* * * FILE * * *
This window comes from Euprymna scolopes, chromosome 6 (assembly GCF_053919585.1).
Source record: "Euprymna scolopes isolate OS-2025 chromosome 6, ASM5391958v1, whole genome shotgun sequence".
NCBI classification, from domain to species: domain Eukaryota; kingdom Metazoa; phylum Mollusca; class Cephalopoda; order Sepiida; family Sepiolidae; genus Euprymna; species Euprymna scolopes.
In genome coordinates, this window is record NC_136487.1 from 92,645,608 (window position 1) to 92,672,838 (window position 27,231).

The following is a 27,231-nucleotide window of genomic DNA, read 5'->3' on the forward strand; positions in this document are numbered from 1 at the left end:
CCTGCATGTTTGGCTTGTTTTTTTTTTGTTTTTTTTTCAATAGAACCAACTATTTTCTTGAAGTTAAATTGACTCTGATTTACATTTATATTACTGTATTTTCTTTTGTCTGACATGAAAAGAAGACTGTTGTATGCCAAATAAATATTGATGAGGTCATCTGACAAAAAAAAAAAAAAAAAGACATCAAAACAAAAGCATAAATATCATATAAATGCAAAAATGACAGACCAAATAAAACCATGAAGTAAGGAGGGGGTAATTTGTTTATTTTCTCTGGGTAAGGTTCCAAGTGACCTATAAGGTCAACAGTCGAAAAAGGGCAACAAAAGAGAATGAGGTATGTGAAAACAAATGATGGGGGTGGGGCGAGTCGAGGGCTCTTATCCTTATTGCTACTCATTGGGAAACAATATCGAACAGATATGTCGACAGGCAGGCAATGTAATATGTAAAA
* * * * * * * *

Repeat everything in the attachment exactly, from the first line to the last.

This window comes from Euprymna scolopes, chromosome 6 (assembly GCF_053919585.1).
Source record: "Euprymna scolopes isolate OS-2025 chromosome 6, ASM5391958v1, whole genome shotgun sequence".
NCBI classification, from domain to species: domain Eukaryota; kingdom Metazoa; phylum Mollusca; class Cephalopoda; order Sepiida; family Sepiolidae; genus Euprymna; species Euprymna scolopes.
In genome coordinates, this window is record NC_136487.1 from 92,645,608 (window position 1) to 92,672,838 (window position 27,231).

The following is a 27,231-nucleotide window of genomic DNA, read 5'->3' on the forward strand; positions in this document are numbered from 1 at the left end:
CCTGCATGTTTGGCTTGTTTTTTTTTTGTTTTTTTTTCAATAGAACCAACTATTTTCTTGAAGTTAAATTGACTCTGATTTACATTTATATTACTGTATTTTCTTTTGTCTGACATGAAAAGAAGACTGTTGTATGCCAAATAAATATTGATGAGGTCATCTGACAAAAAAAAAAAAAAAAAGACATCAAAACAAAAGCATAAATATCATATAAATGCAAAAATGACAGACCAAATAAAACCATGAAGTAAGGAGGGGGTAATTTGTTTATTTTCTCTGGGTAAGGTTCCAAGTGACCTATAAGGTCAACAGTCGAAAAAGGGCAACAAAAGAGAATGAGGTATGTGAAAACAAATGATGGGGGTGGGGCGAGTCGAGGGCTCTTATCCTTATTGCTACTCATTGGGAAACAATATCGAACAGATATGTCGACAGGCAGGCAATGTAATATGTAAAA